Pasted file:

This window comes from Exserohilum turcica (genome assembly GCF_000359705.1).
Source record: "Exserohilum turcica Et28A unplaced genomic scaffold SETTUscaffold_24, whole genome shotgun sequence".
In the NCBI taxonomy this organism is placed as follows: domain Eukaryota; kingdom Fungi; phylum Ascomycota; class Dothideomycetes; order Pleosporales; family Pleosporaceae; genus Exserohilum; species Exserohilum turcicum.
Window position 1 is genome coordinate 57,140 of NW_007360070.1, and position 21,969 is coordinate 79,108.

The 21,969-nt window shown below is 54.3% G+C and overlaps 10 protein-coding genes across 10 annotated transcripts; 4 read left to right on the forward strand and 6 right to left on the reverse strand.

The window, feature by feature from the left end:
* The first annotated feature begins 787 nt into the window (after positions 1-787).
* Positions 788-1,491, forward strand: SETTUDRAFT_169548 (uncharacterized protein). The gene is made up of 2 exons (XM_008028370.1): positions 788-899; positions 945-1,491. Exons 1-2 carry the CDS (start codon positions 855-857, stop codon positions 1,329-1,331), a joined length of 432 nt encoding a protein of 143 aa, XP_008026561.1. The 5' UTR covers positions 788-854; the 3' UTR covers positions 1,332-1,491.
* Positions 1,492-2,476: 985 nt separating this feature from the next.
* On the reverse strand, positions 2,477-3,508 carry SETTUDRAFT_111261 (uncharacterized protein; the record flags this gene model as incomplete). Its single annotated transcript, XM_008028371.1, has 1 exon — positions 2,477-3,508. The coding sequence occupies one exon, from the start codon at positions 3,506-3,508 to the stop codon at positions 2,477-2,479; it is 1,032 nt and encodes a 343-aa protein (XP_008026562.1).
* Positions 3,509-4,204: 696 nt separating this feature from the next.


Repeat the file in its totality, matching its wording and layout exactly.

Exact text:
This window comes from Exserohilum turcica (genome assembly GCF_000359705.1).
Source record: "Exserohilum turcica Et28A unplaced genomic scaffold SETTUscaffold_24, whole genome shotgun sequence".
In the NCBI taxonomy this organism is placed as follows: domain Eukaryota; kingdom Fungi; phylum Ascomycota; class Dothideomycetes; order Pleosporales; family Pleosporaceae; genus Exserohilum; species Exserohilum turcicum.
Window position 1 is genome coordinate 57,140 of NW_007360070.1, and position 21,969 is coordinate 79,108.

The 21,969-nt window shown below is 54.3% G+C and overlaps 10 protein-coding genes across 10 annotated transcripts; 4 read left to right on the forward strand and 6 right to left on the reverse strand.

The window, feature by feature from the left end:
* The first annotated feature begins 787 nt into the window (after positions 1-787).
* Positions 788-1,491, forward strand: SETTUDRAFT_169548 (uncharacterized protein). The gene is made up of 2 exons (XM_008028370.1): positions 788-899; positions 945-1,491. Exons 1-2 carry the CDS (start codon positions 855-857, stop codon positions 1,329-1,331), a joined length of 432 nt encoding a protein of 143 aa, XP_008026561.1. The 5' UTR covers positions 788-854; the 3' UTR covers positions 1,332-1,491.
* Positions 1,492-2,476: 985 nt separating this feature from the next.
* On the reverse strand, positions 2,477-3,508 carry SETTUDRAFT_111261 (uncharacterized protein; the record flags this gene model as incomplete). Its single annotated transcript, XM_008028371.1, has 1 exon — positions 2,477-3,508. The coding sequence occupies one exon, from the start codon at positions 3,506-3,508 to the stop codon at positions 2,477-2,479; it is 1,032 nt and encodes a 343-aa protein (XP_008026562.1).
* Positions 3,509-4,204: 696 nt separating this feature from the next.